“Very professional and engaged service.”
“We now have a very collaborative approach between trustees and employer.”
“They are very proactive and full of new ideas, they've brought better scheduling and better minute sets.”
“They have helped us save much more and created a cohesive plan to de-risk whilst building an integrated pension team.”
“In any major corporate transaction, time is of the essence. PSGS's pragmatic commercial approach helped us manage the pensions aspects of our group re-structure to ensure a positive outcome for all parties. ”
“PSGS was chosen because of their knowledge of the subject and awareness of our particular schemes.”
Assuming you’ve read ‘Dealing with distress part one (keep calm and carry on) and part two (radical surgery)’, we’ve reached the point where a distressed scheme sponsor cannot be saved. What remains vital is securing the best possible outcome for pension scheme members.
All eyes will naturally turn to the Pension Protection Fund (PPF) to provide compensation to members following the insolvency of the scheme sponsor. The key question is…
Do you qualify?
It is vital to ensure PPF Entry Rules are met and there is plenty for pension trustees to consider.
Where there is doubt, investigative work should begin immediately to address loose ends. The last thing you want as a pension trustee is to have members who cannot find a home in the PPF. Knowing whether you’ll meet the rules can be quite a tricky technical question to answer and specialist help is likely to be needed.
As the PPF will look to bring in a member of their Trustee Advisory Panel for underfunded schemes in PPF assessment, appointing a professional trustee on the panel earlier in the distressed scheme journey can avoid the need to change trustee later in the process at what can be a scary time for members. It could be easy to forget your scheme members in all the turmoil and technicality – please don’t. You need to keep them up to date with what’s going on.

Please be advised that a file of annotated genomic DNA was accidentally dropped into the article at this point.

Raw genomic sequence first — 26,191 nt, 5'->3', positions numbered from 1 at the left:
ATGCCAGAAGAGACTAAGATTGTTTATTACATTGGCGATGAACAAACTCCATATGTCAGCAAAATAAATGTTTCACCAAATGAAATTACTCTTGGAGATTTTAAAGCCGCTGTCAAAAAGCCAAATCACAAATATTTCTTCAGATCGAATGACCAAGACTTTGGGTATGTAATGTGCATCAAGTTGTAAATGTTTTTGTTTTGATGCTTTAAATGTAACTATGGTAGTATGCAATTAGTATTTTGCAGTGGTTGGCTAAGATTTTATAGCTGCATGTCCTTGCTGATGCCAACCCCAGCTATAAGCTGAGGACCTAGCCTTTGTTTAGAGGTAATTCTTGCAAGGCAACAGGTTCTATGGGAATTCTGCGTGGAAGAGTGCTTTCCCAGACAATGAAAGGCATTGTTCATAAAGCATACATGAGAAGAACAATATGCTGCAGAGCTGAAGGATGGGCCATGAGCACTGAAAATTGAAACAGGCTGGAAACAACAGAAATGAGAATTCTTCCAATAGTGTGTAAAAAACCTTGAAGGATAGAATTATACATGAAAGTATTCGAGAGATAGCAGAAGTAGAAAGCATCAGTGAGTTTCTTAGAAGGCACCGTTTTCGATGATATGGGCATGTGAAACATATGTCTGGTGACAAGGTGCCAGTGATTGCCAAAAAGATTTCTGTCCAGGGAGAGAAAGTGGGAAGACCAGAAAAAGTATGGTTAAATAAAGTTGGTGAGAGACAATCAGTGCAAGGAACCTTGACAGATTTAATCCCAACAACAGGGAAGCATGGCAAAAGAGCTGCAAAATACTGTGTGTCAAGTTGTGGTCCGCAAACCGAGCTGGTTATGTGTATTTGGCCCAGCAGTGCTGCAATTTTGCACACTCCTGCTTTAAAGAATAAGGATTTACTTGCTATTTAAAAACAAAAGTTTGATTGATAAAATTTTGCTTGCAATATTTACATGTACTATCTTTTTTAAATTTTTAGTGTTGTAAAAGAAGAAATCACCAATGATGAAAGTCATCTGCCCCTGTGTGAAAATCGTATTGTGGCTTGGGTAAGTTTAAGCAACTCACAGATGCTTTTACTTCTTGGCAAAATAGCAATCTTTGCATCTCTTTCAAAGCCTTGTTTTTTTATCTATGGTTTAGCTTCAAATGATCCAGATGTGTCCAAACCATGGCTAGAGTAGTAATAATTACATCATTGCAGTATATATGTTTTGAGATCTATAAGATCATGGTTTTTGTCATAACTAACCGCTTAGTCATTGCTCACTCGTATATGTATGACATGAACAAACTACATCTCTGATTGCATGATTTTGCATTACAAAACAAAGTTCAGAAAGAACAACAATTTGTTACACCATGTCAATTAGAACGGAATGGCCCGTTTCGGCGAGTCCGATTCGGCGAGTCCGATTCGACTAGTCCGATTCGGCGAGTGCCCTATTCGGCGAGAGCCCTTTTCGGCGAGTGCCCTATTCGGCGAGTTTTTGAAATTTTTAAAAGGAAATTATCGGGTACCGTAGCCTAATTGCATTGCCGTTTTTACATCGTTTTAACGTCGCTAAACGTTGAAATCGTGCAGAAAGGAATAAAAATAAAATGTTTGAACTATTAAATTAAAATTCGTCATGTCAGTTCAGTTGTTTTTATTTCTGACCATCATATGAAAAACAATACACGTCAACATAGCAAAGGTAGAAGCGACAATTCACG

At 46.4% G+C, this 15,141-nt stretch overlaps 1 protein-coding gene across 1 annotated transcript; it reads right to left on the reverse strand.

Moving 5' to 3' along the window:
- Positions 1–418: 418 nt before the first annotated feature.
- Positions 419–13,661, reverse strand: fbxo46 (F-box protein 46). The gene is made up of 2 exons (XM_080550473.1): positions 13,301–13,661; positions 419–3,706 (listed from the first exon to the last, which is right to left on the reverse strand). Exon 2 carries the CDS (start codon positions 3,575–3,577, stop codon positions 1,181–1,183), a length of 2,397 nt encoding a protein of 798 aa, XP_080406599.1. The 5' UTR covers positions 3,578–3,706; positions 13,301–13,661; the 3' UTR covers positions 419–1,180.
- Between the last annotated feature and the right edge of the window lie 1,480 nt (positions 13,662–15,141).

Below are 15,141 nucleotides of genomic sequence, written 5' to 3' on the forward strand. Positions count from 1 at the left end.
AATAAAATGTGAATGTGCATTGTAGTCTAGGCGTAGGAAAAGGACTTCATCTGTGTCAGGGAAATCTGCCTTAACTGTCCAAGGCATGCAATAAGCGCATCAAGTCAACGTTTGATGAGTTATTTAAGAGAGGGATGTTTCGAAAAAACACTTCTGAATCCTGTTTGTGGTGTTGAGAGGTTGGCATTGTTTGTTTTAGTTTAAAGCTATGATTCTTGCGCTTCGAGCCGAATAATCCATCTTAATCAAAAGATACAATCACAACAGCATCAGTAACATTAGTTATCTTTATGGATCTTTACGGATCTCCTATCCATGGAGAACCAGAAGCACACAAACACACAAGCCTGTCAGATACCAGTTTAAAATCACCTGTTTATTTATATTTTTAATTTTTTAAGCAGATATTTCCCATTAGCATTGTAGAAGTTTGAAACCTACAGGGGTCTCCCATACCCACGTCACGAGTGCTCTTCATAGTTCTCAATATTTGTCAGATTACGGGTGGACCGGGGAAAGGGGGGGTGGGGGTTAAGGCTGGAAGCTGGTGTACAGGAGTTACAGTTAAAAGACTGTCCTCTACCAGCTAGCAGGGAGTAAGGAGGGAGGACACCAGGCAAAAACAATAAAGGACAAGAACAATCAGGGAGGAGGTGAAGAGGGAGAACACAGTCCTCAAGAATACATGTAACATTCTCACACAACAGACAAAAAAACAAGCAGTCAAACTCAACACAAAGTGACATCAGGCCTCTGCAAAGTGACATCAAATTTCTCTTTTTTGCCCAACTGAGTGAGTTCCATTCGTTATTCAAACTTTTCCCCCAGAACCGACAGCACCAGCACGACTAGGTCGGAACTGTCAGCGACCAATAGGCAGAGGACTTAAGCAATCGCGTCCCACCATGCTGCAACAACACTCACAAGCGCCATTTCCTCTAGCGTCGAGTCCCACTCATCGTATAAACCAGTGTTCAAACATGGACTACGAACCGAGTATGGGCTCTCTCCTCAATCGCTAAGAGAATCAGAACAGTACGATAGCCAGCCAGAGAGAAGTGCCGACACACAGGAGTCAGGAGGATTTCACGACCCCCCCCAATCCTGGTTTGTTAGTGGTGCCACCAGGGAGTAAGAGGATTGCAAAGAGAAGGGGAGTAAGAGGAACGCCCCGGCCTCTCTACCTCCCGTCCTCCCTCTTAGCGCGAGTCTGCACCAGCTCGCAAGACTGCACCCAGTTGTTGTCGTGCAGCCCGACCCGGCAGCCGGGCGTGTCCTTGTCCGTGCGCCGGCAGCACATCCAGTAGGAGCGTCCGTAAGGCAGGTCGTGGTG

Having a funding position above PPF compensation levels at the assessment date can lead to a better outcome for members. As trustees, you’ll need to try and secure members’ benefits with an insurer (known as a PPF+ buy out).
In some cases, there may be further assets available to the scheme in the form of a dividend or the realisation of a shareholding. Here you need to secure an early ‘buy in’ with an insurer to fix a price above PPF benefits with the option to augment the policy when the additional assets become available.
Case study: PPF+ buy out
SR Technics was a supplier of components to the airline industry, supporting a medium sized defined benefit (DB) pension scheme. The UK business had suffered significant losses over a number of years and reached the point where it was unable to continue to support the scheme.
The Swiss-based parent group didn’t have legal liability for the scheme but had made repeated extraordinary payments over many years. We held detailed and robust negotiations with the parent group, which led to a debt compromise agreement cleared by the Pensions Regulator. A lump sum payment was made to the scheme enabling us to secure better than PPF benefits with an insurer.
The scheme entered PPF assessment. As it was funded above PPF benefits, a ‘light touch’ assessment process was agreed. We then completed a buy out at c120% of PPF benefits with the insurer.
Distressed cases are complex to handle and tensions are usually heightened. Clear, impartial thinking is needed. If there is a practical solution that avoids insolvency of the pension scheme sponsor, we’d always recommend working together to try and achieve this. If sponsor insolvency and the PPF is the inevitable destination for the scheme, you’ll want to ensure an efficient passage through the assessment process so members’ queries and concerns are handled with care.
I know I’m bound to say it but, when pension trustees get professional help early in the process, outcomes can truly be improved for members. As a trustee, that’s who you’re there to look after.